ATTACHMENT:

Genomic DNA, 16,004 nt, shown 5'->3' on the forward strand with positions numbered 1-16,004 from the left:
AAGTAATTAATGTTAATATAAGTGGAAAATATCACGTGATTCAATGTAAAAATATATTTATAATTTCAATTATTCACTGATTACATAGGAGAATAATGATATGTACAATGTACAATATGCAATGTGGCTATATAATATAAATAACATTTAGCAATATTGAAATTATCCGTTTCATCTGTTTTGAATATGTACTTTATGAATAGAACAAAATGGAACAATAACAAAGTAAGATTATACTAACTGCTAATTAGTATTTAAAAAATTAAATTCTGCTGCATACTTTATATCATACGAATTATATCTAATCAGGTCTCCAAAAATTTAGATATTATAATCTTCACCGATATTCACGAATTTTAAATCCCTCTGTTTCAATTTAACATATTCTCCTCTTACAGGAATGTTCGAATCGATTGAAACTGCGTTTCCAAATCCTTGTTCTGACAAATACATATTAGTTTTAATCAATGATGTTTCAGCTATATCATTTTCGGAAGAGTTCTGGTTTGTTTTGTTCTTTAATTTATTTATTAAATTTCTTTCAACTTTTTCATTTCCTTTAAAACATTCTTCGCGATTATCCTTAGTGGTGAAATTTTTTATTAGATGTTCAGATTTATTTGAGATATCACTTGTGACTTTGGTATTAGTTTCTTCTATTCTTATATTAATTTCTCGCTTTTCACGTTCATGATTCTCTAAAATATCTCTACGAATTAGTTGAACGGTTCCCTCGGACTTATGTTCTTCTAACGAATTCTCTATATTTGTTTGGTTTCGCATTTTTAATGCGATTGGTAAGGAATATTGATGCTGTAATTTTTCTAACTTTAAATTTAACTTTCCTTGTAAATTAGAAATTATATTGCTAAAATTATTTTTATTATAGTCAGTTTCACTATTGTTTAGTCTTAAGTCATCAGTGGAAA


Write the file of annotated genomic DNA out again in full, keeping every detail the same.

Genomic DNA, 16,004 nt, shown 5'->3' on the forward strand with positions numbered 1-16,004 from the left:
AAGTAATTAATGTTAATATAAGTGGAAAATATCACGTGATTCAATGTAAAAATATATTTATAATTTCAATTATTCACTGATTACATAGGAGAATAATGATATGTACAATGTACAATATGCAATGTGGCTATATAATATAAATAACATTTAGCAATATTGAAATTATCCGTTTCATCTGTTTTGAATATGTACTTTATGAATAGAACAAAATGGAACAATAACAAAGTAAGATTATACTAACTGCTAATTAGTATTTAAAAAATTAAATTCTGCTGCATACTTTATATCATACGAATTATATCTAATCAGGTCTCCAAAAATTTAGATATTATAATCTTCACCGATATTCACGAATTTTAAATCCCTCTGTTTCAATTTAACATATTCTCCTCTTACAGGAATGTTCGAATCGATTGAAACTGCGTTTCCAAATCCTTGTTCTGACAAATACATATTAGTTTTAATCAATGATGTTTCAGCTATATCATTTTCGGAAGAGTTCTGGTTTGTTTTGTTCTTTAATTTATTTATTAAATTTCTTTCAACTTTTTCATTTCCTTTAAAACATTCTTCGCGATTATCCTTAGTGGTGAAATTTTTTATTAGATGTTCAGATTTATTTGAGATATCACTTGTGACTTTGGTATTAGTTTCTTCTATTCTTATATTAATTTCTCGCTTTTCACGTTCATGATTCTCTAAAATATCTCTACGAATTAGTTGAACGGTTCCCTCGGACTTATGTTCTTCTAACGAATTCTCTATATTTGTTTGGTTTCGCATTTTTAATGCGATTGGTAAGGAATATTGATGCTGTAATTTTTCTAACTTTAAATTTAACTTTCCTTGTAAATTAGAAATTATATTGCTAAAATTATTTTTATTATAGTCAGTTTCACTATTGTTTAGTCTTAAGTCATCAGTGGAAA